What to do when your child is bullied for having hearing loss

In a perfect world, everyone would accept the things that make us different. Unfortunately, that’s not always the case and sadly, kids with hearing loss sometimes become the targets of bullying.

The uncertainty of the unfamiliar drives a lot of this poor behaviour. Often, a child’s first exposure to hearing loss is when they meet a classmate with a condition. Of course, while it’s possible to understand the roots of bullying on an intellectual level, when your child bears the brunt of it, it packs an emotional punch. Especially now that we understand the long-reaching impact.

Bullying affects a child’s confidence and their social development. It can make them doubt their ability to communicate and interact with others. These stigmas can last on to adulthood. That’s why it’s crucial to address bullying head on and give your child the tools to stand up for themselves. While most schools do educate about bullying, there is rarely a dialogue about targeting kids due to conditions such as hearing loss.

So, what are the steps you can take to help identify and deal with targeted bullying for your child with hearing loss?

Look for clues

How do you know if your child is being bullied?

  • The big tell-tale sign is any change in their behaviour. Becoming withdrawn, less inclined to speak, quick to anger or a sudden disinterest in activities can be a sign that bullying is afoot.

  • The shame or fear of “dobbing” means your child may not want to speak up. They may even deny being bullied.

  • Trust your gut. If something feels off then it’s better to address it. Gently ask outright or by outlining examples. Say things like, “Do your friends ever say things that make you feel sad?”. If your child confirms they are being teased then it’s time to act.

Build their resilience

When the going gets tough, make sure your kid is tougher. Building up confidence and resilience to negativity gives your child the tools to soldier on. It’s important to go over some key points:

  • Acknowledge their pain and thank them for letting you know. Admitting you’re being bullied can be a very emotional act. Comfort them and let them know they are brave for telling you.

  • Victims often feel like it’s their fault, explain that they are in no way to blame.

  • Emphasise they should never feel ashamed of their hearing loss or apologise for having it.   

  • Tell them that you love them (of course!)

Give them tools

Open communication and understanding builds their confidence.

  • Discuss acceptable and unacceptable words and actions.

  • Practice responses for common situations, such as when a child asks about their hearing aid.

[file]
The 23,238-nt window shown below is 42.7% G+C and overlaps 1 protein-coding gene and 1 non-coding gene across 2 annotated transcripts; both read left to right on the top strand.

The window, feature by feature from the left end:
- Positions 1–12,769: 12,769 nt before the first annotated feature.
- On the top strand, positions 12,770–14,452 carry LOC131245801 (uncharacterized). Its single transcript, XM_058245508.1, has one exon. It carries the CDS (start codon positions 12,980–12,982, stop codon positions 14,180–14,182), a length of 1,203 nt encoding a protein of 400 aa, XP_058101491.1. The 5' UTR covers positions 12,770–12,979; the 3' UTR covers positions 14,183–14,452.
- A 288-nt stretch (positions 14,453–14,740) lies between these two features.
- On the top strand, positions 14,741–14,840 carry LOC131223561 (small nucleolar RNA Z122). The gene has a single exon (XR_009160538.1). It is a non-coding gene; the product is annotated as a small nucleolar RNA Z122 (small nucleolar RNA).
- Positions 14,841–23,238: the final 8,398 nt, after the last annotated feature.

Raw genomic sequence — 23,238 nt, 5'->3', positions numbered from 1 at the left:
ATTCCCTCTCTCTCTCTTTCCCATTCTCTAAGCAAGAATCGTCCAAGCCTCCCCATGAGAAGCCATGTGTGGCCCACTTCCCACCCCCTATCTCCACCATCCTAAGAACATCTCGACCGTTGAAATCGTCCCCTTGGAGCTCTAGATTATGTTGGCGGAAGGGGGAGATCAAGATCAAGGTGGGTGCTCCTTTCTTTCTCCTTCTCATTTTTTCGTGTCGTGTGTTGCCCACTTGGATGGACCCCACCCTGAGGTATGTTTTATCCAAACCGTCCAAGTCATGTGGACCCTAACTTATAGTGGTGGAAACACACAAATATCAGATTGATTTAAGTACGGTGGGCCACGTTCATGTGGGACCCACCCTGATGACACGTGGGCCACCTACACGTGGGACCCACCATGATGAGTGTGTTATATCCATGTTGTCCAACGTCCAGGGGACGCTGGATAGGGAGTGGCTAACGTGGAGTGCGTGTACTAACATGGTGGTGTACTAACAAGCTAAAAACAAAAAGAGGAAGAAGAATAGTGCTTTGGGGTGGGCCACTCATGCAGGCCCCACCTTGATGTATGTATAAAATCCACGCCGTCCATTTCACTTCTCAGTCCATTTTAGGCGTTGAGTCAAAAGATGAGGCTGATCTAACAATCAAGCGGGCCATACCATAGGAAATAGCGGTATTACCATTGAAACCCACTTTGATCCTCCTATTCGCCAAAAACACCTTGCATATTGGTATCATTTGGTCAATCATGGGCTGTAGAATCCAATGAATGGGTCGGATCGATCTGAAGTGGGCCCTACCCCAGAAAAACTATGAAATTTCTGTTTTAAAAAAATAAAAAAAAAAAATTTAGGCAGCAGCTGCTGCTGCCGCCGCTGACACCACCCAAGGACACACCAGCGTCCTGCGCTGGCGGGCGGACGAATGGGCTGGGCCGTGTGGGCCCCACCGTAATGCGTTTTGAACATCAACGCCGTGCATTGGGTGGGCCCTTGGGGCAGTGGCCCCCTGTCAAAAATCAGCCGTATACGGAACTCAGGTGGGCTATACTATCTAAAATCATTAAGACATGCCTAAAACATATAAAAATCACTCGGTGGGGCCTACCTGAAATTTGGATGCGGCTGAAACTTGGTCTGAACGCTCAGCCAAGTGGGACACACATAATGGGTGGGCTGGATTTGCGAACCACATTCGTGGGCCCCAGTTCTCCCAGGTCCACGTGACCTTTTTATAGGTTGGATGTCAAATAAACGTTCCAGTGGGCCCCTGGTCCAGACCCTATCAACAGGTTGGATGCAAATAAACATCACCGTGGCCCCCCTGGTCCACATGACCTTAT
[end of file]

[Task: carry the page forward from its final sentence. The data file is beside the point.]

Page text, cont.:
• Make your child aware of how to appropriately address negative situations and how they can report incidents if needed.

  • Establish a game plan for dealing with mean words or actions arise at school. Since bullying is most likely to occur away from adult supervision, it’s important that your child can confidently address it.

  • Most importantly, make sure your child knows they have strengths and qualities that make them unique and wonderful. When your child is confident and happy, it robs a bully of their power.

Recruit allies

It’s not your or your child’s fault they are being bullied, so it makes sense to get help to combat it.

  • Talk to teachers. Ask the school to educate the class on hearing loss and bullying. While the school may have a general ant-bullying policy, it’s important to specifically address bullying when hearing loss is a factor.

  • If you don’t get the support you need, keep asking. Don’t be afraid to be the squeaky wheel. Take the matter higher, if needed.

  • Suggest your child speaks to their friends about hearing loss, let them set firm boundaries on what is and isn’t okay to say and do to them. Bullies are less likely to act with a strong support system behind your child.

  • Reach out to other parents, particularly the parents of the bully if you can, to make them aware of the situation and needed steps. Talk about your child’s hearing loss and ask them to discuss it with their children. Obviously, this requires some delicacy. Keep the discussion honest and empathetic but offer realistic solutions everyone can agree on.

Lastly, keep encouraging your child to speak up. Emphasise the importance of letting you and others know when something happens, especially when the problem is not getting resolved.

If you’d like more information and resources on bullying with hearing loss, contact us.